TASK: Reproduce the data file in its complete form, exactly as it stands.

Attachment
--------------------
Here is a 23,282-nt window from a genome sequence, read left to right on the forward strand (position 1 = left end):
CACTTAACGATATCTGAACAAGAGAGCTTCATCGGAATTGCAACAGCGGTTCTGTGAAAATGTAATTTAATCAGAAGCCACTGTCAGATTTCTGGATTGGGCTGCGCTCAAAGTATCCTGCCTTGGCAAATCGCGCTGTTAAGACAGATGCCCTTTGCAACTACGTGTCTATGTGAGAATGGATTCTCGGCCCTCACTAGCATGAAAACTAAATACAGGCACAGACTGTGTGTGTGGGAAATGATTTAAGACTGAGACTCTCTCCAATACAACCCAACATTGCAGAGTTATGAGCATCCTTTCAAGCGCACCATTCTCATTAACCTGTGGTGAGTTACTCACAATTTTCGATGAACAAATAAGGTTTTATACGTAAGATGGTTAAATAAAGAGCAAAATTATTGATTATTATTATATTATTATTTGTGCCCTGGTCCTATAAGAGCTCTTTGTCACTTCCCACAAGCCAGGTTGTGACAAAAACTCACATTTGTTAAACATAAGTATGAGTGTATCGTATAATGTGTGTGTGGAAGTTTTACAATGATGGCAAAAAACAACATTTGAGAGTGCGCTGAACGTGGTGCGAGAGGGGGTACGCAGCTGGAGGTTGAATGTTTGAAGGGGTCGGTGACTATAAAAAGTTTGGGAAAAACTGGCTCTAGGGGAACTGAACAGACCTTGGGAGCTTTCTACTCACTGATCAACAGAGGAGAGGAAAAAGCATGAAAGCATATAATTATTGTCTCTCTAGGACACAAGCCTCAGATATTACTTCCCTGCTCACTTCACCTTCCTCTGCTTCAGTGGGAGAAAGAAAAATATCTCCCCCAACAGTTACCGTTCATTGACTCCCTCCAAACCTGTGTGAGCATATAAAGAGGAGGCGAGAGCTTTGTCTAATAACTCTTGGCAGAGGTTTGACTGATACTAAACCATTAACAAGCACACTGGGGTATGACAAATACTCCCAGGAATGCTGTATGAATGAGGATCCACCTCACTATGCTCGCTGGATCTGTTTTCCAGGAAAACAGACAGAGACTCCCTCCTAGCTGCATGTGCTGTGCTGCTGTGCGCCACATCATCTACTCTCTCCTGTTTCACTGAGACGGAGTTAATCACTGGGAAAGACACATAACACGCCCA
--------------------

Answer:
Here is a 23,282-nt window from a genome sequence, read left to right on the forward strand (position 1 = left end):
CACTTAACGATATCTGAACAAGAGAGCTTCATCGGAATTGCAACAGCGGTTCTGTGAAAATGTAATTTAATCAGAAGCCACTGTCAGATTTCTGGATTGGGCTGCGCTCAAAGTATCCTGCCTTGGCAAATCGCGCTGTTAAGACAGATGCCCTTTGCAACTACGTGTCTATGTGAGAATGGATTCTCGGCCCTCACTAGCATGAAAACTAAATACAGGCACAGACTGTGTGTGTGGGAAATGATTTAAGACTGAGACTCTCTCCAATACAACCCAACATTGCAGAGTTATGAGCATCCTTTCAAGCGCACCATTCTCATTAACCTGTGGTGAGTTACTCACAATTTTCGATGAACAAATAAGGTTTTATACGTAAGATGGTTAAATAAAGAGCAAAATTATTGATTATTATTATATTATTATTTGTGCCCTGGTCCTATAAGAGCTCTTTGTCACTTCCCACAAGCCAGGTTGTGACAAAAACTCACATTTGTTAAACATAAGTATGAGTGTATCGTATAATGTGTGTGTGGAAGTTTTACAATGATGGCAAAAAACAACATTTGAGAGTGCGCTGAACGTGGTGCGAGAGGGGGTACGCAGCTGGAGGTTGAATGTTTGAAGGGGTCGGTGACTATAAAAAGTTTGGGAAAAACTGGCTCTAGGGGAACTGAACAGACCTTGGGAGCTTTCTACTCACTGATCAACAGAGGAGAGGAAAAAGCATGAAAGCATATAATTATTGTCTCTCTAGGACACAAGCCTCAGATATTACTTCCCTGCTCACTTCACCTTCCTCTGCTTCAGTGGGAGAAAGAAAAATATCTCCCCCAACAGTTACCGTTCATTGACTCCCTCCAAACCTGTGTGAGCATATAAAGAGGAGGCGAGAGCTTTGTCTAATAACTCTTGGCAGAGGTTTGACTGATACTAAACCATTAACAAGCACACTGGGGTATGACAAATACTCCCAGGAATGCTGTATGAATGAGGATCCACCTCACTATGCTCGCTGGATCTGTTTTCCAGGAAAACAGACAGAGACTCCCTCCTAGCTGCATGTGCTGTGCTGCTGTGCGCCACATCATCTACTCTCTCCTGTTTCACTGAGACGGAGTTAATCACTGGGAAAGACACATAACACGCCCA